Wishful thinking is no substitute for empirical analysis and a policy grounded in reality. The Bush Administration is coming slowly and uncertainly to this realization, particularly in Lebanon. Now that the premature euphoria about the birth of democracy has collapsed under the weight of the political realities of that godforsaken country we will now see whether the Administration can keep its counter terrorism policy intact.

In a war that has no strategic front it's not surprising that the policies dealing with the strategic rear take on special importance. So, I want to be clear about something. Unless we have a policy that promotes democratic and "liberal" reforms (the rule of law, free press, markets, etc.) in Iraq and the rest of the Middle East we have no effective policy to engage the strategic rear of the enemy. We're stuck in some version of attrition, with a strategy directly analogous to the high altitude bombing employed by Curtis Lemay's predecessor, General Haywood Hansell, during WWII. Moreover, it appears that the "realism" promoted by some in the "foreign policy establishment" is more directly analogous to a "hands off" policy that accepts the inevitability of authoritarian rule. In terms of the analogy with the WWII bombing campaign, we'd be increasing the altitude of the bombing runs, and attacking with less discrimination and effectiveness, rather than more. Can there be any doubt that if we pursued such a "realistic" course we'd be mired even deeper in attrition? By reestablishing the old status quo that gave birth to the modern totalitarian movement during the post-colonial period one could hardly say that we'd be placing much stress on the enemy's strategic rear. Effectively, we'd be admitting that such a strategy is impossible.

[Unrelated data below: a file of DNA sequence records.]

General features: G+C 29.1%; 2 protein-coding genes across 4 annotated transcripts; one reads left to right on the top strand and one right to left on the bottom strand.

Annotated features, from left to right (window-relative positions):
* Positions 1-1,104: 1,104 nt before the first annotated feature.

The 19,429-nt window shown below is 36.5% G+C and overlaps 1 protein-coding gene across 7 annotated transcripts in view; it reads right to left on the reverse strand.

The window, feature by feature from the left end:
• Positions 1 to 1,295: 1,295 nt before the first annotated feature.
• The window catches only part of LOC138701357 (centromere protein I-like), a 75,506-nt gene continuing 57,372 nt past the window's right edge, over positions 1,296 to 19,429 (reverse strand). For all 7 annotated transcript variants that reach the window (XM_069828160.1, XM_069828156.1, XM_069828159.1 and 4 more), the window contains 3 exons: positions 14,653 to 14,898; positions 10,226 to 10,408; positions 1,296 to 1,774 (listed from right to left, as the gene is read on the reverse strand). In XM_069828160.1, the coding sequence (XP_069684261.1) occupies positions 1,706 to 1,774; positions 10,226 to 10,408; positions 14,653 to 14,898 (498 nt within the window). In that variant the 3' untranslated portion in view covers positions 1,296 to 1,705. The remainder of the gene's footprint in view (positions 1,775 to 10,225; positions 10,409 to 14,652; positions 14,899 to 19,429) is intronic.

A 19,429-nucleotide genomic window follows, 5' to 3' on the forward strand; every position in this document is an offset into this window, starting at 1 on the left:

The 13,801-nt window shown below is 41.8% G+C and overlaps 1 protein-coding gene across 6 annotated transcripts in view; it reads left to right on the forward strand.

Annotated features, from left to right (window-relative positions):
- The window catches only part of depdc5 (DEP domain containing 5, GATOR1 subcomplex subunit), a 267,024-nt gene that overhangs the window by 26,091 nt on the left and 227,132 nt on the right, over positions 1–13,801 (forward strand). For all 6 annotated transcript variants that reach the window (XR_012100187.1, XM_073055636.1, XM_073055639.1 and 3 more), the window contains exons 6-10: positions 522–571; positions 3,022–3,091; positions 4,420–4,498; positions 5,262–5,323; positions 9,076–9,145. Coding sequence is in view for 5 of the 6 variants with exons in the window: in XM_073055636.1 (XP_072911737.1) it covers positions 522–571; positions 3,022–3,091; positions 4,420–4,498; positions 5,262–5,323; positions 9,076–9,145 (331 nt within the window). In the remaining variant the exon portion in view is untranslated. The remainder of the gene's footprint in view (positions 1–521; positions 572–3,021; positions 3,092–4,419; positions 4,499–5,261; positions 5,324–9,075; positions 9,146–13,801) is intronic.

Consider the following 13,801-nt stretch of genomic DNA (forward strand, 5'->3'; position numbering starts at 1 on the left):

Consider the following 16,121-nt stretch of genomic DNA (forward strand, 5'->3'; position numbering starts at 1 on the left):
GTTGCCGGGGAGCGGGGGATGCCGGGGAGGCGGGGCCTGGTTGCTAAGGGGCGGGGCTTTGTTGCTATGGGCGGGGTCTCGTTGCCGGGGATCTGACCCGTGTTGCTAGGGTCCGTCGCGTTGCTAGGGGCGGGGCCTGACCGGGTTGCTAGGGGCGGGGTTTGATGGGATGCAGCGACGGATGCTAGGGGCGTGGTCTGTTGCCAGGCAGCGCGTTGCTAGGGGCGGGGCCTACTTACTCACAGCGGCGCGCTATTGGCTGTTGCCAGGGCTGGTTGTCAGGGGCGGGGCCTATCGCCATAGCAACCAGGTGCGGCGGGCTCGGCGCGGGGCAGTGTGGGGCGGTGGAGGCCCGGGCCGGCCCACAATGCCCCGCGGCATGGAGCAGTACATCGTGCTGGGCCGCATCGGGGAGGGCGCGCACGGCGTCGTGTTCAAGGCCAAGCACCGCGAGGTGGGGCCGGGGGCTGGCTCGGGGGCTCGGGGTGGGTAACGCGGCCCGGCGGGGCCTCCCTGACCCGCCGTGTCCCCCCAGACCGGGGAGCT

I'm not saying that this is what Larry thinks appropriate. Indeed, he gives some evidence of understanding that we need "boots on the ground" whose sole purpose is to secure the civil society necessary to nurture a turn toward self government. If I have a difference with him it involves that knee jerk distrust of the Ellsberg-like use of the term "debacle," because I think we could probably reap a costly and less certain success by simply pursuing our present course. This is no longer the Arab world of T.E. Lawrence or of the Algerian revolution, nor are we the British or the French empire. But it seems to me that both Johnson and Wretchard are right in their observation that there's another course of action that involves more than the superficial mobilization of the US power and ingenuity we've seen so far. That course of action, to "get down an all fours" with the detailed and sometimes messy business of nation-building, creating both military and civilian career archs, and cadres of professionals with expertise in such a project, seems the better approach if we really want to ensure that this alternative to "total war" succeeds.

My uncle served under the command of Curtis Lemay during WWII, and on his General Staff at Scott AFB during the Cold War. He passed away a month after we invaded Iraq in 2003. I know what the Lemay strategy would really entail, and it's not Wilsonian. For if our Sharansky-inspired benevolent advance on the enemy's strategic rear fails then I'm afraid we'd be left only with the Lemay paradigm as a last resort: no longer a mere analogy, but the strategic reality of a carefully constructed, targeted and implemented annihilation. That's the reality that lies behind the talk of realism and freedom. That's the real cost of failure, the real "debacle." And my imagination falls far short of doing it justice.

(Cross-posted by Demosophist to Demosophia and The Jawa Report)

Launched by Demosophist at June 15, 2005 06:55 PM
The Glittering Eye Retaliates with: Catching my eye: morning A through Z